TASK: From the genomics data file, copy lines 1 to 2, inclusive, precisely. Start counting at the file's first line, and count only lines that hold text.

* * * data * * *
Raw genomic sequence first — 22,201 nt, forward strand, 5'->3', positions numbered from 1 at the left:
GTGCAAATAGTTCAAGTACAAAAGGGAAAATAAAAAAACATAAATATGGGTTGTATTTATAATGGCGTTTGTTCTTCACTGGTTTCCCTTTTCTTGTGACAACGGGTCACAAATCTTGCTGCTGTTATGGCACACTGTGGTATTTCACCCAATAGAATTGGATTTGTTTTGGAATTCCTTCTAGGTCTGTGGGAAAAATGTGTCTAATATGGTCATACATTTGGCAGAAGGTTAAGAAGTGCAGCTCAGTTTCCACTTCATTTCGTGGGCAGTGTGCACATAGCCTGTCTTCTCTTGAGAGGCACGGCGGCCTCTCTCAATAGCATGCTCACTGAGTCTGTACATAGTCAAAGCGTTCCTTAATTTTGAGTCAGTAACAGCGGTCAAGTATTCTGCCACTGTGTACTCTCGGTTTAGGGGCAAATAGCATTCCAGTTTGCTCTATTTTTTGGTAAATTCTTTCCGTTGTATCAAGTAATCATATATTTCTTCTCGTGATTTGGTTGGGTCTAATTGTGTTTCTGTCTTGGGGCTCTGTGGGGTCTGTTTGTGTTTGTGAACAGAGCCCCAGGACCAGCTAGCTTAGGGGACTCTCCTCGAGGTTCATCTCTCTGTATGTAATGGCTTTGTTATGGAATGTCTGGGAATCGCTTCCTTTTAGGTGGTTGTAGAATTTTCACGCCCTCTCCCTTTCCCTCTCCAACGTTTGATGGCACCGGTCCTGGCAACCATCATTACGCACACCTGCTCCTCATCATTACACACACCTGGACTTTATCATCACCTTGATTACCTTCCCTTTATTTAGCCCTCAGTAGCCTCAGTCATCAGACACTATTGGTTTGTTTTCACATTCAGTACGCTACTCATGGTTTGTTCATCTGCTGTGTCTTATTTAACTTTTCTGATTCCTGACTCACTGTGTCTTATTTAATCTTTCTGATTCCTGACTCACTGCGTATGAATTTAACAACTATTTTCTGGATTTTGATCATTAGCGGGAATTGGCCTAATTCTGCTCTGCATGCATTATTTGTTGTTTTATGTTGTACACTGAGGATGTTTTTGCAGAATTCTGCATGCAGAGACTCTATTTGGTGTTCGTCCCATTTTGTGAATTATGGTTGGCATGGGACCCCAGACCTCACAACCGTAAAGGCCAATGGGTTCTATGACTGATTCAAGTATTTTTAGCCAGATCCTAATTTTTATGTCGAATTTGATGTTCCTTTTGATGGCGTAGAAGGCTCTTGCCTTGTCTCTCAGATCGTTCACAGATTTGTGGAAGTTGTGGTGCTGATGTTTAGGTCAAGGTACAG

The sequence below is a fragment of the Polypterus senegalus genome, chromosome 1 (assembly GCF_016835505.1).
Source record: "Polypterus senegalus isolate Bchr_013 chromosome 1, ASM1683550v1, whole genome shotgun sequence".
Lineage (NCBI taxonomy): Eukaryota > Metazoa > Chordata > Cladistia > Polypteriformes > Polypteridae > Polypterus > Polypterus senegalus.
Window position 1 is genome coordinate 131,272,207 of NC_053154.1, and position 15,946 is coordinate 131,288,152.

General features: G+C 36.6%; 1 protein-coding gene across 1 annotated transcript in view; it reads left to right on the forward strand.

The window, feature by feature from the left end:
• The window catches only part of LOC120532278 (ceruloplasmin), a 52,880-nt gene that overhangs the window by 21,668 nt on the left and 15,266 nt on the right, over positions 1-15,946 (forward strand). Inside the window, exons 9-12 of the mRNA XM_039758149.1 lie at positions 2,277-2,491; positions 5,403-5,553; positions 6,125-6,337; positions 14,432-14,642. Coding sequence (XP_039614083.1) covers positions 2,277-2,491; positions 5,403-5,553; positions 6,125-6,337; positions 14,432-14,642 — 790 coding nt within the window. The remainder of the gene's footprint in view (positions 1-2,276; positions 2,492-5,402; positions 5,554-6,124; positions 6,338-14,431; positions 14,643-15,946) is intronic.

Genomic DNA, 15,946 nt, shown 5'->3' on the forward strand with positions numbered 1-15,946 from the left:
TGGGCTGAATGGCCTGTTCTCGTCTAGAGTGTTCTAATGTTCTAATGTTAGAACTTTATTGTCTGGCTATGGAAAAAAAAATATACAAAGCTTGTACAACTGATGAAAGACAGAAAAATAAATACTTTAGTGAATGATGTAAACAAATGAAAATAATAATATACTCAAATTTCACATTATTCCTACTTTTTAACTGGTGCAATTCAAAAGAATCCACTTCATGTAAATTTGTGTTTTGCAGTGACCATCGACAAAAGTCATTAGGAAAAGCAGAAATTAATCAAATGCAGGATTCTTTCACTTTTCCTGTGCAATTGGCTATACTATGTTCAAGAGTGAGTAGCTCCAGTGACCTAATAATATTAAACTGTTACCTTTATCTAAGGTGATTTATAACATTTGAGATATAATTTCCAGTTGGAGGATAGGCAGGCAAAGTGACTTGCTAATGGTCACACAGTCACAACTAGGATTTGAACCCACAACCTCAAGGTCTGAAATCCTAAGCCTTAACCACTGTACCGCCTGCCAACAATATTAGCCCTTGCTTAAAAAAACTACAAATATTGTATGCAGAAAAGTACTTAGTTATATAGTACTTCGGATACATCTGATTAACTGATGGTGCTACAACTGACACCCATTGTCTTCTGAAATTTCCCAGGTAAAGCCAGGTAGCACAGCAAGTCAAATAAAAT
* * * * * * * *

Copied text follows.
Raw genomic sequence first — 22,201 nt, forward strand, 5'->3', positions numbered from 1 at the left:
GTGCAAATAGTTCAAGTACAAAAGGGAAAATAAAAAAACATAAATATGGGTTGTATTTATAATGGCGTTTGTTCTTCACTGGTTTCCCTTTTCTTGTGACAACGGGTCACAAATCTTGCTGCTGTTATGGCACACTGTGGTATTTCACCCAATAGAATTGGATTTGTTTTGGAATTCCTTCTAGGTCTGTGGGAAAAATGTGTCTAATATGGTCATACATTTGGCAGAAGGTTAAGAAGTGCAGCTCAGTTTCCACTTCATTTCGTGGGCAGTGTGCACATAGCCTGTCTTCTCTTGAGAGGCACGGCGGCCTCTCTCAATAGCATGCTCACTGAGTCTGTACATAGTCAAAGCGTTCCTTAATTTTGAGTCAGTAACAGCGGTCAAGTATTCTGCCACTGTGTACTCTCGGTTTAGGGGCAAATAGCATTCCAGTTTGCTCTATTTTTTGGTAAATTCTTTCCGTTGTATCAAGTAATCATATATTTCTTCTCGTGATTTGGTTGGGTCTAATTGTGTTTCTGTCTTGGGGCTCTGTGGGGTCTGTTTGTGTTTGTGAACAGAGCCCCAGGACCAGCTAGCTTAGGGGACTCTCCTCGAGGTTCATCTCTCTGTATGTAATGGCTTTGTTATGGAATGTCTGGGAATCGCTTCCTTTTAGGTGGTTGTAGAATTTTCACGCCCTCTCCCTTTCCCTCTCCAACGTTTGATGGCACCGGTCCTGGCAACCATCATTACGCACACCTGCTCCTCATCATTACACACACCTGGACTTTATCATCACCTTGATTACCTTCCCTTTATTTAGCCCTCAGTAGCCTCAGTCATCAGACACTATTGGTTTGTTTTCACATTCAGTACGCTACTCATGGTTTGTTCATCTGCTGTGTCTTATTTAACTTTTCTGATTCCTGACTCACTGTGTCTTATTTAATCTTTCTGATTCCTGACTCACTGCGTATGAATTTAACAACTATTTTCTGGATTTTGATCATTAGCGGGAATTGGCCTAATTCTGCTCTGCATGCATTATTTGTTGTTTTATGTTGTACACTGAGGATGTTTTTGCAGAATTCTGCATGCAGAGACTCTATTTGGTGTTCGTCCCATTTTGTGAATTATGGTTGGCATGGGACCCCAGACCTCACAACCGTAAAGGCCAATGGGTTCTATGACTGATTCAAGTATTTTTAGCCAGATCCTAATTTTTATGTCGAATTTGATGTTCCTTTTGATGGCGTAGAAGGCTCTTGCCTTGTCTCTCAGATCGTTCACAGATTTGTGGAAGTTGTGGTGCTGATGTTTAGGTCAAGGTACAG